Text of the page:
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Florida Land Trust


Florida land trust is a private agreement among different people to operate, manage, and hold legal title to Florida real property. A land trust is a written legal agreement under which you, as the trust maker, appoints someone else as trustee to hold legal title to a parcel of real estate property for your benefit. You also are a land trust beneficiary, and as such you control the use and sale of the property. You receive all the tax benefits and property appreciation. However, public records show only the trustee and trust as the owner of the property—trust beneficiaries are not disclosed. Your name is not made public. Florida land trusts operate under the Florida Land Trust Act, also known as §689.071 of the Florida Statutes.

Land Trust Benefits

Here are some key benefits of a Florida land trust:

  • Privacy:  If an adverse party searches the public record to discover property you own, they will not find properties that you purchased through a land trust.  Your beneficial ownership interest in land trust property remains hidden from potential creditors and others interested in your wealth or your investments. Investors in residential rental property may wish to conceal their ownership from tenants so that the tenants must direct contacts to your appointed property manager or the land trust trustee. Also, there are good business reasons why a buyer may wish to hide their identify in real estate purchase negotiations. Sellers may demand more money if they know the prospective purchaser is wealthy or that the purchaser is trying to assemble adjoining land for a particular purpose.  Perhaps the most famous example was when Walt Disney purchased thousands of acres in land trusts to conceal the intended purpose of the property.
  • Private Transfers of Ownership: If you own property in your own name you can transfer title only by publicly recorded deedor mortgage. You may sell your interest in a land trust property by privately assigning your beneficial interest in the trust. A third party will not be able to discover the transaction or look up the transfer price and the buyer’s name.
  • Probate Avoidance: Real estate you own in your own name must be administered in court through a probateproceeding at your death. A properly drafted Florida land trust transfers the same property immediately to your successor beneficiaries named in a land trust agreement without the need for a legal probate court proceeding.
  • Lien Avoidance: A creditor’s recorded judgment automatically becomes a lien on all real property titled in your name (except your homestead). Your beneficial interest in a land trust is personal property, not real property. Therefore, a judgment creditor will not acquire a judgment lien on the property merely by recording the judgment in the county where the property is located.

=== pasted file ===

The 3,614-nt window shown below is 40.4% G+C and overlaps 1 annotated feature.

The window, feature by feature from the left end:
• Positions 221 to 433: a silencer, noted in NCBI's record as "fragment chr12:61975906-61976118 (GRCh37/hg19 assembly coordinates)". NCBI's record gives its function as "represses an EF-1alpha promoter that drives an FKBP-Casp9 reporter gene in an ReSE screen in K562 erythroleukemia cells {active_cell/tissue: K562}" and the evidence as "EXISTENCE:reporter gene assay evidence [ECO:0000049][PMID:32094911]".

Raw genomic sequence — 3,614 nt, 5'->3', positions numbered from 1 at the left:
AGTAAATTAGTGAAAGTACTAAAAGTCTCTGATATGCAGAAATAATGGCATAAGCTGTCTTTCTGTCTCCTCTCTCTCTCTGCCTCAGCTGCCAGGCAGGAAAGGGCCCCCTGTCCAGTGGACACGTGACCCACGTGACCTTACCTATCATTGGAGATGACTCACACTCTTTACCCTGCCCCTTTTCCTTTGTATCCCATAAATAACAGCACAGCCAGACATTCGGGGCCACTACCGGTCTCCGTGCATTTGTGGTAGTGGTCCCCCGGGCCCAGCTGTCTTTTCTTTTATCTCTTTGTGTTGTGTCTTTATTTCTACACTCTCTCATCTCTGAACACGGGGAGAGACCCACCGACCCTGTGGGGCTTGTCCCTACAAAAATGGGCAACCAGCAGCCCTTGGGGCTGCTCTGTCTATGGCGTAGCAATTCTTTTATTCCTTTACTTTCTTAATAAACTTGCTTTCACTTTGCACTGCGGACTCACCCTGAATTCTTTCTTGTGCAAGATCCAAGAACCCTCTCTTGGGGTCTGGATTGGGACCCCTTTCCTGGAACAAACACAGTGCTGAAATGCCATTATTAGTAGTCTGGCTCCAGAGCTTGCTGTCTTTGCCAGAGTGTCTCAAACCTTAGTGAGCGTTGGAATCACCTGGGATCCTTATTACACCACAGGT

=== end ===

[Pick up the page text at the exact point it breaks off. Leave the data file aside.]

• Partnership Alternative: When two or more parties want to invest together in a real property they need a written agreement to express their business arrangement.  Typically, the investors form a partnership, write a partnership agreement, and file a partnership certificate with the State of Florida. Alternatively, real estate investors’ business arrangements can be expressed by the terms of a land trust agreement that sets forth the obligations and benefits assigned to different land trust beneficiaries. Limited partnershipsmust be filed with the State of Florida and must pay significant filing fees. Land trusts are not filed with the state and pay no fees.
  • Asset Protection: Land trust have no asset protection benefits in the event a creditor obtains a civil judgment against you. You will be required to disclose to a judgment creditor under oath your interest in any trust agreement including your beneficial interest in a land trust that has title to real property. Also, a land trust is a self-settled trust because the trust maker is also a beneficiary. Self-settled trust property is considered your personal property. There are no legal clauses or provisions in a land trust agreement that can protect your beneficial interest from a judgment creditor. An IRS tax lien automatically attaches to your beneficial interest in a land trust regardless of whether the IRS knows of the trust.

For more information on Florida Land Trusts, please contact: Daniel M. Copeland, Attorney at Law, P.A., at 904-482-0616 or submit a contact form.

Disclaimer: The information contained in this article is for general educational information only. This information does not constitute legal advice, is not intended to constitute legal advice, nor should it be relied upon as legal advice for your specific factual pattern or situation.

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